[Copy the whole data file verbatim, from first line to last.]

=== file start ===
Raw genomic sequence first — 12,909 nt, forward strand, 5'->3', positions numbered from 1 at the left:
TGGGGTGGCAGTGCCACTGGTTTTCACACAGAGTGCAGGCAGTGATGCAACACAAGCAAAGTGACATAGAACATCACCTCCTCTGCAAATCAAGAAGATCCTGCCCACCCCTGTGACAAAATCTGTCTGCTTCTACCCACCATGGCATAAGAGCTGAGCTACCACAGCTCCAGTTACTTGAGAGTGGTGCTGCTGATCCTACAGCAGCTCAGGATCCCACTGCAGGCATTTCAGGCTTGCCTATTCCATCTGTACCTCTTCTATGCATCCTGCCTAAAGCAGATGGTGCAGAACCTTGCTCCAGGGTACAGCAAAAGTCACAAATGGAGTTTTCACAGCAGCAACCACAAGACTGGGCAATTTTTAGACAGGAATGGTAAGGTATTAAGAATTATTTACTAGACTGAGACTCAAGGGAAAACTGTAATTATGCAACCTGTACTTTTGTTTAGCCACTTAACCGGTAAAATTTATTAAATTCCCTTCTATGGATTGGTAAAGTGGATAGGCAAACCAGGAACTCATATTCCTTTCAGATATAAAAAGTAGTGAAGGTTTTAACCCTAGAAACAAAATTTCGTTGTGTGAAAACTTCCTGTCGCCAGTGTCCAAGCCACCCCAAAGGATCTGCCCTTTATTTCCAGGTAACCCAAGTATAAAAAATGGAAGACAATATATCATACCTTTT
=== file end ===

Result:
Raw genomic sequence first — 12,909 nt, forward strand, 5'->3', positions numbered from 1 at the left:
TGGGGTGGCAGTGCCACTGGTTTTCACACAGAGTGCAGGCAGTGATGCAACACAAGCAAAGTGACATAGAACATCACCTCCTCTGCAAATCAAGAAGATCCTGCCCACCCCTGTGACAAAATCTGTCTGCTTCTACCCACCATGGCATAAGAGCTGAGCTACCACAGCTCCAGTTACTTGAGAGTGGTGCTGCTGATCCTACAGCAGCTCAGGATCCCACTGCAGGCATTTCAGGCTTGCCTATTCCATCTGTACCTCTTCTATGCATCCTGCCTAAAGCAGATGGTGCAGAACCTTGCTCCAGGGTACAGCAAAAGTCACAAATGGAGTTTTCACAGCAGCAACCACAAGACTGGGCAATTTTTAGACAGGAATGGTAAGGTATTAAGAATTATTTACTAGACTGAGACTCAAGGGAAAACTGTAATTATGCAACCTGTACTTTTGTTTAGCCACTTAACCGGTAAAATTTATTAAATTCCCTTCTATGGATTGGTAAAGTGGATAGGCAAACCAGGAACTCATATTCCTTTCAGATATAAAAAGTAGTGAAGGTTTTAACCCTAGAAACAAAATTTCGTTGTGTGAAAACTTCCTGTCGCCAGTGTCCAAGCCACCCCAAAGGATCTGCCCTTTATTTCCAGGTAACCCAAGTATAAAAAATGGAAGACAATATATCATACCTTTT